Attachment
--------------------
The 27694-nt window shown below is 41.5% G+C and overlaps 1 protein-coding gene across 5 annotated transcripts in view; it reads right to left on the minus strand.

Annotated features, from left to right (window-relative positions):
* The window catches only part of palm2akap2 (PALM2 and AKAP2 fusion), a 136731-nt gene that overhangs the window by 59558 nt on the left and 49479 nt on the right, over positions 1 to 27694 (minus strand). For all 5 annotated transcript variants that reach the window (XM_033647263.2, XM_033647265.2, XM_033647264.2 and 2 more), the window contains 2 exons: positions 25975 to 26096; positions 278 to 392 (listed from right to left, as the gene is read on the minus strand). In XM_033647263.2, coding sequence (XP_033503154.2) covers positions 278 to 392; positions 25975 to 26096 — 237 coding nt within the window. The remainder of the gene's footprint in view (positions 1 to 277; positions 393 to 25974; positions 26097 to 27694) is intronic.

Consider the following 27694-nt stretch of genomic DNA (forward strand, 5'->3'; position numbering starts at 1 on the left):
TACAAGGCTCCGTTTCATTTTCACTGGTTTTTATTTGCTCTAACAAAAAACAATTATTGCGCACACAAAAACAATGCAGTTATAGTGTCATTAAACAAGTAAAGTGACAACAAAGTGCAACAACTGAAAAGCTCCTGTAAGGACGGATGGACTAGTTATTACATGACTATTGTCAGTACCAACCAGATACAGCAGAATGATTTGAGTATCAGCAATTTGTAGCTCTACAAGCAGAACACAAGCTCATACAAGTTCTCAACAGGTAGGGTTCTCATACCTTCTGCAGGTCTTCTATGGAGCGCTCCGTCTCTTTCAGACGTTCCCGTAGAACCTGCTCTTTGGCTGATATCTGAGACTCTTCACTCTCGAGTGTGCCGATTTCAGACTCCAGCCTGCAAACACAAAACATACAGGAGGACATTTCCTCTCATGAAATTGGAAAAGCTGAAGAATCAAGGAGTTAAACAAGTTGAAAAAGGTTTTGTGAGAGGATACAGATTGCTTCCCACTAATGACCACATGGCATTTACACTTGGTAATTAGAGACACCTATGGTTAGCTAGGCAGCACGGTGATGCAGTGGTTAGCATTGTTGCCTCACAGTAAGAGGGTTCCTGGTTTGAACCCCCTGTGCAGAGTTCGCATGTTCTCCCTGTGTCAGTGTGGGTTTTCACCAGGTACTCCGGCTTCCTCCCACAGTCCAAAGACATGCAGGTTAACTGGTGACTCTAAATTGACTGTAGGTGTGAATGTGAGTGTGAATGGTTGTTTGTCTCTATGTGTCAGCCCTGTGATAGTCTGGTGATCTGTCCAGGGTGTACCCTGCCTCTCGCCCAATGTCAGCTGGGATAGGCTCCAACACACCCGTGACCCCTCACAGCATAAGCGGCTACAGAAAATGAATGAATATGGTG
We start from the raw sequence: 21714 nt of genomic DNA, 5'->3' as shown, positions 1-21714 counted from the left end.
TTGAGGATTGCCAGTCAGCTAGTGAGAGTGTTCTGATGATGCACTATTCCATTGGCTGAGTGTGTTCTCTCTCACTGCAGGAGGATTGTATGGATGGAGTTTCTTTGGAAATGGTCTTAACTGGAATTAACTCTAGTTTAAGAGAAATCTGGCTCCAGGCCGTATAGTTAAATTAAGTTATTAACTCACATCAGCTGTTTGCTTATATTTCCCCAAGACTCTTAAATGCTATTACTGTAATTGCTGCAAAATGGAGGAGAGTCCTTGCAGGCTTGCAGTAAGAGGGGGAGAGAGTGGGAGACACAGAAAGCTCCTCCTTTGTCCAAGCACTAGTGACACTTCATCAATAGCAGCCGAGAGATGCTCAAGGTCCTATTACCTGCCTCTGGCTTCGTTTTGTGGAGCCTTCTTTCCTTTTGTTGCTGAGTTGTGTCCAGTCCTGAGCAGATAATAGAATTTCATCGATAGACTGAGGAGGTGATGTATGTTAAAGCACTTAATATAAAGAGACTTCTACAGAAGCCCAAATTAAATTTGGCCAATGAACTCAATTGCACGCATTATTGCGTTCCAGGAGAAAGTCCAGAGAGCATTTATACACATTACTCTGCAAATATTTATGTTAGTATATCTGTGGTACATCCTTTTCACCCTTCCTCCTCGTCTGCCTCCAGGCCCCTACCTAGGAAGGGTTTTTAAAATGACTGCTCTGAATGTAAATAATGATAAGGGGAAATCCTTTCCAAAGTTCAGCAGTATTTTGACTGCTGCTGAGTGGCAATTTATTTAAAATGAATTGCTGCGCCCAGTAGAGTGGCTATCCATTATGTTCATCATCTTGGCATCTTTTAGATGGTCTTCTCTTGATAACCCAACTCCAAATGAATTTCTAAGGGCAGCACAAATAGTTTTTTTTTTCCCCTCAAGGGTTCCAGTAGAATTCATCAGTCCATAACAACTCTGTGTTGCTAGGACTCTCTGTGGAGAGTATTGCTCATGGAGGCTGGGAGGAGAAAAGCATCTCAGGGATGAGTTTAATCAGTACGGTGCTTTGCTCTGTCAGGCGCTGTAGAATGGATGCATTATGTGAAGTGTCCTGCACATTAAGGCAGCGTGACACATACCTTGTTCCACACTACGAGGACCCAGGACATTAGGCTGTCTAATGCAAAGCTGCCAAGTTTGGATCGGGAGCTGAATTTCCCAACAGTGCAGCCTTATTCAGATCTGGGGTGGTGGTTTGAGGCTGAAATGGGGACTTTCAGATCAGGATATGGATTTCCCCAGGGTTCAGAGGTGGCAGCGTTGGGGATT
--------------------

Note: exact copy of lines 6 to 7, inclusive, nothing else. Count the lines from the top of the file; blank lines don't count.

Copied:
We start from the raw sequence: 21714 nt of genomic DNA, 5'->3' as shown, positions 1-21714 counted from the left end.
TTGAGGATTGCCAGTCAGCTAGTGAGAGTGTTCTGATGATGCACTATTCCATTGGCTGAGTGTGTTCTCTCTCACTGCAGGAGGATTGTATGGATGGAGTTTCTTTGGAAATGGTCTTAACTGGAATTAACTCTAGTTTAAGAGAAATCTGGCTCCAGGCCGTATAGTTAAATTAAGTTATTAACTCACATCAGCTGTTTGCTTATATTTCCCCAAGACTCTTAAATGCTATTACTGTAATTGCTGCAAAATGGAGGAGAGTCCTTGCAGGCTTGCAGTAAGAGGGGGAGAGAGTGGGAGACACAGAAAGCTCCTCCTTTGTCCAAGCACTAGTGACACTTCATCAATAGCAGCCGAGAGATGCTCAAGGTCCTATTACCTGCCTCTGGCTTCGTTTTGTGGAGCCTTCTTTCCTTTTGTTGCTGAGTTGTGTCCAGTCCTGAGCAGATAATAGAATTTCATCGATAGACTGAGGAGGTGATGTATGTTAAAGCACTTAATATAAAGAGACTTCTACAGAAGCCCAAATTAAATTTGGCCAATGAACTCAATTGCACGCATTATTGCGTTCCAGGAGAAAGTCCAGAGAGCATTTATACACATTACTCTGCAAATATTTATGTTAGTATATCTGTGGTACATCCTTTTCACCCTTCCTCCTCGTCTGCCTCCAGGCCCCTACCTAGGAAGGGTTTTTAAAATGACTGCTCTGAATGTAAATAATGATAAGGGGAAATCCTTTCCAAAGTTCAGCAGTATTTTGACTGCTGCTGAGTGGCAATTTATTTAAAATGAATTGCTGCGCCCAGTAGAGTGGCTATCCATTATGTTCATCATCTTGGCATCTTTTAGATGGTCTTCTCTTGATAACCCAACTCCAAATGAATTTCTAAGGGCAGCACAAATAGTTTTTTTTTTCCCCTCAAGGGTTCCAGTAGAATTCATCAGTCCATAACAACTCTGTGTTGCTAGGACTCTCTGTGGAGAGTATTGCTCATGGAGGCTGGGAGGAGAAAAGCATCTCAGGGATGAGTTTAATCAGTACGGTGCTTTGCTCTGTCAGGCGCTGTAGAATGGATGCATTATGTGAAGTGTCCTGCACATTAAGGCAGCGTGACACATACCTTGTTCCACACTACGAGGACCCAGGACATTAGGCTGTCTAATGCAAAGCTGCCAAGTTTGGATCGGGAGCTGAATTTCCCAACAGTGCAGCCTTATTCAGATCTGGGGTGGTGGTTTGAGGCTGAAATGGGGACTTTCAGATCAGGATATGGATTTCCCCAGGGTTCAGAGGTGGCAGCGTTGGGGATT